The LS 400 isn't a Volvo, but its safety credentials measure up as contemporary: dual airbags, a side-impact system that meets 1997 federal standards, enlarged front and rear crumple zones to absorb impact energy, front seat-belt pretensioners, 3-point seat belts at all five seating positions and a new collapsible steering column that has earned Toyota yet another patent.
Something that has not changed is the LS 400's extensive inventory of luxury features. Take a look at the specs. It's clear that there's nothing basic about the basic LS 400.
We do have one quibble with the interior: Trunk space has been whittled down to 13.9 cu. ft., which is not much more than what's offered in the Ford Contour.
Driving the LS 400 on a racetrack, in addition to a wide assortment of public roads, generated several strong impressions, all of them positive.
First, the new LS 400's performance is distinctly stronger than the original. Engineers have mined 10 more hp and 10 more lb.-ft. of torque from the silky 4.0-liter aluminum V8 engine, simultaneously reducing the engine's mass.
In fact, although the wheelbase is longer and the chassis has been stiffened, the entire vehicle is 209 lb. lighter than its predecessor.
This adds up to impressive acceleration. Lexus engineers claim a 0-to-60 mph time of about 7 seconds, which may be a trifle optimistic. On the other hand, even if the acceleration isn't quite that vigorous, it's clearly quicker than the previous car, which wasn't exactly sluggish.
And it's also more fuel efficient, by one mpg in the city and two on the highway, which means it continues to escape the gas-guzzler category.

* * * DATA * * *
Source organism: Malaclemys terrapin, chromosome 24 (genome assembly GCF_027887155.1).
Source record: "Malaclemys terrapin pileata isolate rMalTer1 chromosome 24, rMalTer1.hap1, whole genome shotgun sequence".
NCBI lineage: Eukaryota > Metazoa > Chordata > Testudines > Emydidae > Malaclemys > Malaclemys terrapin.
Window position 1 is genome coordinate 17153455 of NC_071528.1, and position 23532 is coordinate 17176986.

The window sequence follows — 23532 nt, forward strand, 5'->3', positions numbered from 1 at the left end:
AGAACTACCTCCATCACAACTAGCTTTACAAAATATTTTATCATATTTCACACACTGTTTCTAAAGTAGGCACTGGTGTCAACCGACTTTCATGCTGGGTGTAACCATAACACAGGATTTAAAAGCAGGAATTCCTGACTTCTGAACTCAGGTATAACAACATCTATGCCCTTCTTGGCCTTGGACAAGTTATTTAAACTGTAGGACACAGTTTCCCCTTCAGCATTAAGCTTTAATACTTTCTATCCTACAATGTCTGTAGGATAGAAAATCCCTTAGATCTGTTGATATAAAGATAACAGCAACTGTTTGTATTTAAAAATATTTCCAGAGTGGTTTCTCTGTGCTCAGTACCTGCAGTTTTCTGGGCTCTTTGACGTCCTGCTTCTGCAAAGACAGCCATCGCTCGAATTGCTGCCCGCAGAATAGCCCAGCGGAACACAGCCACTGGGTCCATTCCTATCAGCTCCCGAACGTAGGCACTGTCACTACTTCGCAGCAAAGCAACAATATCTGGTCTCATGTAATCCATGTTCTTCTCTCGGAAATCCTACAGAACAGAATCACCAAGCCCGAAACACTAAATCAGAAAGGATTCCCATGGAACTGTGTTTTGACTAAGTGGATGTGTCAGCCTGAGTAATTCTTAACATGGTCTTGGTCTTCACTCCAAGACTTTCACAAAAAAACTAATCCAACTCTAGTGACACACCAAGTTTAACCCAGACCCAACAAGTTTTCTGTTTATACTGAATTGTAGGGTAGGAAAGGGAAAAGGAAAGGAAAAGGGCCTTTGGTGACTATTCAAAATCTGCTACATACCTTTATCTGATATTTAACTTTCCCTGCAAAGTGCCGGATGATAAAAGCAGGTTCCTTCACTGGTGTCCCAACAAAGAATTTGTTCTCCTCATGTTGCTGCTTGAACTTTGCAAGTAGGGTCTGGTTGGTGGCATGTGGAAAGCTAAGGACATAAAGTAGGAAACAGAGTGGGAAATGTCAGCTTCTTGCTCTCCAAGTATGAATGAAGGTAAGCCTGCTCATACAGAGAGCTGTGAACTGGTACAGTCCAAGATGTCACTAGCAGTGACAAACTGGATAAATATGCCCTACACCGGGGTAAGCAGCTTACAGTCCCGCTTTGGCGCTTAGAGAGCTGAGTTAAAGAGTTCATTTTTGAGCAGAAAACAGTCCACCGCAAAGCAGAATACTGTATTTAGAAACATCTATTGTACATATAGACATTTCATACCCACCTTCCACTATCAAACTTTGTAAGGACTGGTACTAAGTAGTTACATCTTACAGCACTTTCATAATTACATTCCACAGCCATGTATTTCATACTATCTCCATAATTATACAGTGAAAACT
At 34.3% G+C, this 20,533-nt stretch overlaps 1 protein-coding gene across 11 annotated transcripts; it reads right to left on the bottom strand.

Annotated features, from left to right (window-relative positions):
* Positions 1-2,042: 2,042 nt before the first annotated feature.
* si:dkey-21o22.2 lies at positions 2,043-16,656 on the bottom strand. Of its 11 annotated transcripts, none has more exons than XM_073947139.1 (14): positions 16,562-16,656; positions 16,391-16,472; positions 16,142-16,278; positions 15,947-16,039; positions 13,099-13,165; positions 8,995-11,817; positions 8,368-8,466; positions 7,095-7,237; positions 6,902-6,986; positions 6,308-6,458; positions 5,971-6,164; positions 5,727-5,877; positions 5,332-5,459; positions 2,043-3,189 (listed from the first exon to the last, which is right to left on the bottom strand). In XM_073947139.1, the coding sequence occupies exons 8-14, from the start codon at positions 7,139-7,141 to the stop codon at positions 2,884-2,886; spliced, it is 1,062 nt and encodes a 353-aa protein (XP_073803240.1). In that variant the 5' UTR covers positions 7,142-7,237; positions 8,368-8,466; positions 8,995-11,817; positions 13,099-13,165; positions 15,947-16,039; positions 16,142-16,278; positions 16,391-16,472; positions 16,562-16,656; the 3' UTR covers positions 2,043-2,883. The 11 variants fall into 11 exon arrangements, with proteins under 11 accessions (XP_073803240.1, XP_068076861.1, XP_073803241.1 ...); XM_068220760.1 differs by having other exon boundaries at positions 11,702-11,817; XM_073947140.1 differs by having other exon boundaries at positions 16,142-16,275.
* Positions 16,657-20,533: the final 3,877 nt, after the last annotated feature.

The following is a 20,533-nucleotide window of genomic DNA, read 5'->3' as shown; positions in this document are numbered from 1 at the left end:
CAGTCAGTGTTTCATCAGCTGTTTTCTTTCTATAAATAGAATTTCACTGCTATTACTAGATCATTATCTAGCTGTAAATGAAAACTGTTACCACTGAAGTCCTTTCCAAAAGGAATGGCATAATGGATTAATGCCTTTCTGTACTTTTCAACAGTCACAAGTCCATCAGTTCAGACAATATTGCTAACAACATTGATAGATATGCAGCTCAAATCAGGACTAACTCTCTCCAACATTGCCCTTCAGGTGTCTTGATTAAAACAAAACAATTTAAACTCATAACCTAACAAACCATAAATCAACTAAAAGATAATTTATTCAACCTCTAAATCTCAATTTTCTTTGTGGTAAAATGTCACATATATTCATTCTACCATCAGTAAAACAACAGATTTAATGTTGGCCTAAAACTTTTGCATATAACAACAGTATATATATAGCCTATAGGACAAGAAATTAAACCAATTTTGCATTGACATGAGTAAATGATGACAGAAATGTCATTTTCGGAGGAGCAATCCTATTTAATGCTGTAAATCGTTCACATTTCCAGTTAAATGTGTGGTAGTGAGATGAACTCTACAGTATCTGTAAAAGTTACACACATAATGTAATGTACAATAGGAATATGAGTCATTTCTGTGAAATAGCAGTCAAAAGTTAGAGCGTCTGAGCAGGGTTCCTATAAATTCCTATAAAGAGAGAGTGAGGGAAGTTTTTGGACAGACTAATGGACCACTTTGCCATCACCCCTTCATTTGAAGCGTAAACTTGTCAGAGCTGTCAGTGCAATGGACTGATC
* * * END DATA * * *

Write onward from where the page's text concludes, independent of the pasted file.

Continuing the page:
A longer wheelbase and suspension refinements add up to better ride and handling, although here the distinctions are more subtle. The responses of the new LS 400 in racetrack handling maneuvers are a little more decisive, and its steering feel is a little more positive. The optional air suspension is also more responsive, thanks to extensive software improvements in the computer that governs the system.
We'd give the edge to the standard suspension for absolute handling, but the air-spring setup provides the better ride - better, in fact, than just about any car in this class.
All things considered, the LS 400 still isn't a sport sedan in the BMW sense. But that wasn't the objective. The objective was excellent handling combined with comfort, and that's exactly what the new LS 400 delivers.
It also delivers exceptional braking performance. Anti-lock is standard, of course. That's true of virtually all luxury cars today. But Toyota also improved the power and efficiency of the system. Better brakes in a lighter car yield better stopping, and considering the excellence of the original system, that's impressive.
This brings us to the issue of price. When it was introduced in 1990, the Lexus LS 400 was a bargain at about $36,000.
But as the car quickly established itself as something special, the prices soared just as quickly. By 1994, the base price was just over $51,000 - still a terrific car, but no longer a bargain.
When we drove the new model last summer, there was informal talk about a base price of $60,000. As you'd expect, this didn't meet with much enthusiasm. And for the time being, at least, Toyota has decided to hold the line on the LS 400's base price to the $51,000 area.
That's still not a bargain, but the car is competitively priced versus its chosen targets, which include the bigger BMW and Mercedes sedans, as well as the Infiniti Q45. (Lexus doesn't regard the Cadillac Seville, new Lincoln Continental or relatively inexpensive Oldsmobile Aurora as key competitors. We don't agree with this position; we suspect you don't either.)
Nevertheless, there's no denying the elegant refinement and inventive engineering of this new car.
But the world's luxury carmakers shouldn't worry too much about the superb new LS 400. Instead, they should worry about what Lexus is going to do next.